What’s Important To People During This Time of Uncertainty? Community, Gaming, and More

Many people who took a recent survey say a sense of tribe or community is important right now.

Andrea “Andy” Coville, CEO of public relations firm Brodeur Partners, author, and the guest speaker on today’s PRSA-SV Friday Forum, conveyed findings from a survey of around 2,500 U.S. citizens from Gen Z to Boomers about what’s important to them. 

She offered a few summaries like be authentic and a trusted source of information.

Furthermore when you are posting to social media, Coville added, convey information that people tend to agree upon. For example, no one will complain about a picture of your dog. She also said that sustainability is a smart topic to discuss.

I’ll add that there’s no doubt that a quality PR professional can advise in this regard. By the way I worked with Brodeur when I was in a corporate PR department.

Here are 13 points I found most interesting:

  1. A sense of community is very important. Feeling part of a tribe or community is key.
  2. It’s harder to change people’s perceptions right now.
  3. Society overall cares a lot about kindness, honesty and optimism.
  4. Many are discussing new career directions. It looks like Boomers are the least likely to have done this in 2020 though. People are questioning their values right now.
  5. If you are at a nonprofit and asking people for money, keep in mind that people are preoccupied with saving right now. They are giving, e.g. to colleges, which was the fourth top area of giving.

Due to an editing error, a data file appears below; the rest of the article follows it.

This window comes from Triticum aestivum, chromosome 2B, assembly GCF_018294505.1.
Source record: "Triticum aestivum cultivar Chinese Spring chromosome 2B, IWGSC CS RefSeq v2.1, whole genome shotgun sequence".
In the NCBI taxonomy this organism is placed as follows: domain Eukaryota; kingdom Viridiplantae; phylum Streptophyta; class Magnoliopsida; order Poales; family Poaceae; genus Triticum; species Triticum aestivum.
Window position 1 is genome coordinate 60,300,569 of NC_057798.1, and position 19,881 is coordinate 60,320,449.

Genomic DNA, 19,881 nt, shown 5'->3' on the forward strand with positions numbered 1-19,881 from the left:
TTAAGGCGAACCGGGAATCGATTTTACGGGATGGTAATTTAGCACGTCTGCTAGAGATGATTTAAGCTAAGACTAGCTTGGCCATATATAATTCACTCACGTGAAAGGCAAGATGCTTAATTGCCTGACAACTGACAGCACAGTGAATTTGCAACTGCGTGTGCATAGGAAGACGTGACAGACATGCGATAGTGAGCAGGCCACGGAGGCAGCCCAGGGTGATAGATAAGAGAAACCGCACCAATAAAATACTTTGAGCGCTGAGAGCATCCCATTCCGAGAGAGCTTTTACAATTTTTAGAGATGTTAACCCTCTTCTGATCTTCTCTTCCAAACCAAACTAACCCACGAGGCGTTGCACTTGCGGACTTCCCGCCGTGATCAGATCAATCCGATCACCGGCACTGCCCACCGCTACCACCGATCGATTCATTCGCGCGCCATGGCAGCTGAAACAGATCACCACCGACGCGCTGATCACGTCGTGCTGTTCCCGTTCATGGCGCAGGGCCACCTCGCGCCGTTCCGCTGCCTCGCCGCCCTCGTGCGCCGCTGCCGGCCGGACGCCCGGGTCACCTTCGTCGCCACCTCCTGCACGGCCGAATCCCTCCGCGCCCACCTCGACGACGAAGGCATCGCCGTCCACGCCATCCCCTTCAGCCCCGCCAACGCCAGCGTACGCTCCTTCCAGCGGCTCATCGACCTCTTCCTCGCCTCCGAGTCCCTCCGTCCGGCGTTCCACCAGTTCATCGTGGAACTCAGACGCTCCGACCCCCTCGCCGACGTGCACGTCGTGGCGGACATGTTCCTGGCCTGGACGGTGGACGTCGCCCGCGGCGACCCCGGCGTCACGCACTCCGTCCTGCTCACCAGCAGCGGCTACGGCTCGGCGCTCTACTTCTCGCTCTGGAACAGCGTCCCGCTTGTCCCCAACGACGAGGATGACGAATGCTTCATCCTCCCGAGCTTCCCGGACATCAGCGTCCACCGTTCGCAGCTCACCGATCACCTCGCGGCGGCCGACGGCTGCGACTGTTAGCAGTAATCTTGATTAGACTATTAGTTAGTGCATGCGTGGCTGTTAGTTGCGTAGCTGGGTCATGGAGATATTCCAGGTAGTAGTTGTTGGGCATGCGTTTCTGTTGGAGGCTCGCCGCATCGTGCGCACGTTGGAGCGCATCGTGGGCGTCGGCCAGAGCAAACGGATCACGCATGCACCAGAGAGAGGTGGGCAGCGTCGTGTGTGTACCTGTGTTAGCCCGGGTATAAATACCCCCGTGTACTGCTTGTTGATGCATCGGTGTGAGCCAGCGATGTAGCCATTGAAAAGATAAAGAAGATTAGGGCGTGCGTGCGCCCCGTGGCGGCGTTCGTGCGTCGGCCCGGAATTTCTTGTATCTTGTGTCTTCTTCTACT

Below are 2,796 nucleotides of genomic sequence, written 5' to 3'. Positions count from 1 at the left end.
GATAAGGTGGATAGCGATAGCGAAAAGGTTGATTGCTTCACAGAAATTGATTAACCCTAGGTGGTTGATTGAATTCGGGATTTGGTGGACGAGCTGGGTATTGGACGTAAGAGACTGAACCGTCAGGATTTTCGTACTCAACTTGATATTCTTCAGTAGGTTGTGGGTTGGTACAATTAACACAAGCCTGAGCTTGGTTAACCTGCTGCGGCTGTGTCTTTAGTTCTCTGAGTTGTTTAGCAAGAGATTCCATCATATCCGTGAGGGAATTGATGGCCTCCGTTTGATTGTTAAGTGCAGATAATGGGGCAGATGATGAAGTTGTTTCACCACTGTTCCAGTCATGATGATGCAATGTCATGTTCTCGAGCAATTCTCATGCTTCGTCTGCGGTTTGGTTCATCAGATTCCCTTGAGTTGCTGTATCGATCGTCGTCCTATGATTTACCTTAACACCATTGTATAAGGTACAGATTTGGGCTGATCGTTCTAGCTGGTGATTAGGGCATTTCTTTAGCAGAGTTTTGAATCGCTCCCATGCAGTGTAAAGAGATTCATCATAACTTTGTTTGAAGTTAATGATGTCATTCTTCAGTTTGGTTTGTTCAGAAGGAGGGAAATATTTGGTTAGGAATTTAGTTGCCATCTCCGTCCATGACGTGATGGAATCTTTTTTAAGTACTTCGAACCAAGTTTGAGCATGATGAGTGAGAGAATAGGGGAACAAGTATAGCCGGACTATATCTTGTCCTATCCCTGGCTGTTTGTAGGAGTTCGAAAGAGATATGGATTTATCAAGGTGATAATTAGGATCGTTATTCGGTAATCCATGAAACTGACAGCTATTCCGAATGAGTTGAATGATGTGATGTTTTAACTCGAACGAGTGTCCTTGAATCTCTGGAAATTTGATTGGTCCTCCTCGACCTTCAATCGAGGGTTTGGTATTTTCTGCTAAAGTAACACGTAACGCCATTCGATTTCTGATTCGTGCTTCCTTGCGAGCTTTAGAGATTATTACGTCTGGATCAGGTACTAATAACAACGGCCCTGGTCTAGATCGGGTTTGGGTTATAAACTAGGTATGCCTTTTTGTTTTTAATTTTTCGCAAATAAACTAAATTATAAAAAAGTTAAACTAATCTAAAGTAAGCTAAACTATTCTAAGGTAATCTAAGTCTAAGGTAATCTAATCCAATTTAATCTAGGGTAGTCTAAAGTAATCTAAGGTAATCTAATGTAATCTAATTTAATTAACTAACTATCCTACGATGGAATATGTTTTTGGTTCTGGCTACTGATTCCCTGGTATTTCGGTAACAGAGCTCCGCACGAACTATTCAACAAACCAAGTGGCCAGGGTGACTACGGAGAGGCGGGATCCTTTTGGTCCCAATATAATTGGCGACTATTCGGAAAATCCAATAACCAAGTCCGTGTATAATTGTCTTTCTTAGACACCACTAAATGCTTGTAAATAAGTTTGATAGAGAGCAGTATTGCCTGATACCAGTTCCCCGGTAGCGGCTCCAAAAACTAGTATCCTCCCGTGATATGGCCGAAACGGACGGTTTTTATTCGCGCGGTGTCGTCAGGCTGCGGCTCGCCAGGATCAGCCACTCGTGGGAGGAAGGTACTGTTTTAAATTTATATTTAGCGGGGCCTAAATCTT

6. Mentoring is a good gift to give. People will give you a lot of time right now, e.g. as opposed to 2014.
  7. Reliable information is hard to obtain.
  8. Gen Z folks, e.g. a 20 year old, share opinions and news partially to show that they align with a certain group.
  9. Millennials and Gen Xers share information more as a way to call someone out on a bad opinion.
  10. “Food and drink” is the top consumer category that people are loyal to right now.
  11. People tend to hang out with those who share their views. Why join a tribe or group? Friendship was cited as the top reason by 51%.
  12. Attitudes towards and at businesses have changed. This is happening in a bigger way in government, healthcare, branding and diversity and inclusion.
  13. There’s a rise in gaming among millennials, especially females. This was mentioned several times.

Andy Coville summarized her presentation by saying she looks forward to seeing a return to fun in branding. So do I, Andy. So do I.

Andrea Coville photo: WE Magazine

Community photo credit: Canva

####

Michelle McIntyre who authored this story is a global technology PR consultant, IBM vet and the volunteer media relations lead for the Silicon Valley Monterey Bay Council of Boy Scouts of America which now includes females: They recently celebrated their first female Eagle Scouts. @FromMichelle on Twitter Also follow @prsasv 

Succeed In 2020 With These 9 PR Tips

shutterstock_1420775675

To succeed in public relations and marketing communications you must stay on top of the trends. Here are 9 timely tips from the experts designed to help startup founders be successful in 2020. They cover keeping it personal, conveying timely messages, using visuals that pop, how to stick with a writing goal, the importance of content marketing and  teaming with other PR professionals.

Here are my favorite PR tips for 2020 and the expert associated with each: